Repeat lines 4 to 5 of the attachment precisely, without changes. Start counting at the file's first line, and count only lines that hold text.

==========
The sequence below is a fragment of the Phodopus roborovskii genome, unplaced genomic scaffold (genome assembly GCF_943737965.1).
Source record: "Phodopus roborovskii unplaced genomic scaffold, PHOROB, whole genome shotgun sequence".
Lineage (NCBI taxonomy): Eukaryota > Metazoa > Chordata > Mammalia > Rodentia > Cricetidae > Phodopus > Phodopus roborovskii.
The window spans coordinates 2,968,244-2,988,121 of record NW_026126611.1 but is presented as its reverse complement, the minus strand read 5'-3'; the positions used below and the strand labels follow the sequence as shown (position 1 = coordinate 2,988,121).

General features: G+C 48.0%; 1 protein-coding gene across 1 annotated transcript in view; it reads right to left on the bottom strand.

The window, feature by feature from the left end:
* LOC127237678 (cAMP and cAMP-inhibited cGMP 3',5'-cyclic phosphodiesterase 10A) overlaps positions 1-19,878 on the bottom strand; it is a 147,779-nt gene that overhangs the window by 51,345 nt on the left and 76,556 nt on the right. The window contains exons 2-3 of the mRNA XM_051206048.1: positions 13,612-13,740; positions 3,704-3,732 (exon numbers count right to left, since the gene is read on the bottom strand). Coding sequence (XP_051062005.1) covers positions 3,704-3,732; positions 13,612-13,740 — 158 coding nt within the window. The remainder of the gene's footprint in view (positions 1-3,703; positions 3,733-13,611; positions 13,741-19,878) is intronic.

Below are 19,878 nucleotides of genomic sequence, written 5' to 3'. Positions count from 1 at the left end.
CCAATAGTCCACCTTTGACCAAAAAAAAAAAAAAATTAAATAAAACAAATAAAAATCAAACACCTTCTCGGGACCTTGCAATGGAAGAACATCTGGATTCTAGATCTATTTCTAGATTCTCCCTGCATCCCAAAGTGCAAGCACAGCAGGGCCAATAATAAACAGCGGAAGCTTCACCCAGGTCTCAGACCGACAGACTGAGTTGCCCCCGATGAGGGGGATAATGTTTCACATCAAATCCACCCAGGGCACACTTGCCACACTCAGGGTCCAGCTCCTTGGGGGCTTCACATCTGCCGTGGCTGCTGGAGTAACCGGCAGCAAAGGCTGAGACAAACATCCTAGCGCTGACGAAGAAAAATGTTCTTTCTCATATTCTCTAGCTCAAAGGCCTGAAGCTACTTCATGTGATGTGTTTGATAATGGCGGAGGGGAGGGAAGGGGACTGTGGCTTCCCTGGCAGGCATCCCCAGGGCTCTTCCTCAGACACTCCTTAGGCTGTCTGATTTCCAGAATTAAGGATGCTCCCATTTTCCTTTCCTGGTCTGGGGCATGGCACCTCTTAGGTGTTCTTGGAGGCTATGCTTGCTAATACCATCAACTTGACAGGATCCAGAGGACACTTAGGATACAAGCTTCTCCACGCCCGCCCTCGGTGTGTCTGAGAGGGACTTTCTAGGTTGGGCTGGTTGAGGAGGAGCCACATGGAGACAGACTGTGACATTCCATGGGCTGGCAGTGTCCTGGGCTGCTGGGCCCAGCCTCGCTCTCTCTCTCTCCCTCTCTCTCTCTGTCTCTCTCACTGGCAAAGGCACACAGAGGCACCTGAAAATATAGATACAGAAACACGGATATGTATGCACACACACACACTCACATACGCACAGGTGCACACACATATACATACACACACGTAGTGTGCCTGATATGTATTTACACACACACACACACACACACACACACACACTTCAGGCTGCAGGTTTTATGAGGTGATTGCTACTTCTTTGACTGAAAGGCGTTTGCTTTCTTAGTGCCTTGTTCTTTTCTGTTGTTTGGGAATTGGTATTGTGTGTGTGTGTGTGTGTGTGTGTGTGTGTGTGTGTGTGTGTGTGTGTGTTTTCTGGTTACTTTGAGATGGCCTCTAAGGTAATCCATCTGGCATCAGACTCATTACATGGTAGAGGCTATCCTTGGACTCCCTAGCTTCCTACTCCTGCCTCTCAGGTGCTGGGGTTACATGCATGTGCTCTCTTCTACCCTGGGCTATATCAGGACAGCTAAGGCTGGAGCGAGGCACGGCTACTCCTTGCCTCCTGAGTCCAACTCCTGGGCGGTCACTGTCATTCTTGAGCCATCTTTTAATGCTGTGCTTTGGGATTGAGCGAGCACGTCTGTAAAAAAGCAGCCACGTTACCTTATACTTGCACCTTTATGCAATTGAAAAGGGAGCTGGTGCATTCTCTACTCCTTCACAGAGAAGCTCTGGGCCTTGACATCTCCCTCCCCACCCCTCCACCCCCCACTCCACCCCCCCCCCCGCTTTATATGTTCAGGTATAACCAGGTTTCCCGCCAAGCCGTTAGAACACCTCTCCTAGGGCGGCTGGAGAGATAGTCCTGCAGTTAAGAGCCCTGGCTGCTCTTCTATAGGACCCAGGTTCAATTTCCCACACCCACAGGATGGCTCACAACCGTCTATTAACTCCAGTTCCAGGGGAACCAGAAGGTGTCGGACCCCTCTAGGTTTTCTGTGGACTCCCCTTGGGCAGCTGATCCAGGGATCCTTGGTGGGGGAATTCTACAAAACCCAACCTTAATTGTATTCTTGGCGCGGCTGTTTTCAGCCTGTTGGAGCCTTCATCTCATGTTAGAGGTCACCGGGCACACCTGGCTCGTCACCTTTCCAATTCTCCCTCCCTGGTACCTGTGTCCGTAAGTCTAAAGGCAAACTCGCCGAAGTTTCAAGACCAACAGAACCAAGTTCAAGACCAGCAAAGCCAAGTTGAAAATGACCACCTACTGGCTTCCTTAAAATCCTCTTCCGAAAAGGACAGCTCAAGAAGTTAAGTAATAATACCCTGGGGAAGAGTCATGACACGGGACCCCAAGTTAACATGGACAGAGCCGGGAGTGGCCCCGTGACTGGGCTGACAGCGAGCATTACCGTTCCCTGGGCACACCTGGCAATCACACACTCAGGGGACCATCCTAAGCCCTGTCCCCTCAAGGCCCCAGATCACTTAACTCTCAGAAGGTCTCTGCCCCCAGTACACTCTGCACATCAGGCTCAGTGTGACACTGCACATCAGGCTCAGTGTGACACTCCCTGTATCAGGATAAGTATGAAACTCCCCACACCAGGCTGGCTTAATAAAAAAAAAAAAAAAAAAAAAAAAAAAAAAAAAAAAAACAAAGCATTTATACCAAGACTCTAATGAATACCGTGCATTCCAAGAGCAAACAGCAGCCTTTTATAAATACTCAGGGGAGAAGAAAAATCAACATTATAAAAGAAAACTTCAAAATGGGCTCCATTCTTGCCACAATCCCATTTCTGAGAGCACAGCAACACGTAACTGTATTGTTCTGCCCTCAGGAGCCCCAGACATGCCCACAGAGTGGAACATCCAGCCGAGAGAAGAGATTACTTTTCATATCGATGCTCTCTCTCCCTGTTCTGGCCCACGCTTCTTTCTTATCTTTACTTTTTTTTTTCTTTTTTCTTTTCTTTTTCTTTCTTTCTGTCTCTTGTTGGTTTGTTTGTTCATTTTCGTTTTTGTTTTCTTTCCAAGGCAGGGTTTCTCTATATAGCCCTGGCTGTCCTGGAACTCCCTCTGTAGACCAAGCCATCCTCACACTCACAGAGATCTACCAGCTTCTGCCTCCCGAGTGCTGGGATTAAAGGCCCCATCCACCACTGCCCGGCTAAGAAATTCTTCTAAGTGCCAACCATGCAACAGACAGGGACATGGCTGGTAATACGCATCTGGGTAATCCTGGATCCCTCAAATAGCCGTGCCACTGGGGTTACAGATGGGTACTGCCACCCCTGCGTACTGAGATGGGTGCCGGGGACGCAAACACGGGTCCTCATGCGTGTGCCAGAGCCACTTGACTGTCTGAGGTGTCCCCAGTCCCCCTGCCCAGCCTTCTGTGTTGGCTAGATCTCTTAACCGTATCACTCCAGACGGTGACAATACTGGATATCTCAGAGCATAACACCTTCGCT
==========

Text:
The window spans coordinates 2,968,244-2,988,121 of record NW_026126611.1 but is presented as its reverse complement, the minus strand read 5'-3'; the positions used below and the strand labels follow the sequence as shown (position 1 = coordinate 2,988,121).

General features: G+C 48.0%; 1 protein-coding gene across 1 annotated transcript in view; it reads right to left on the bottom strand.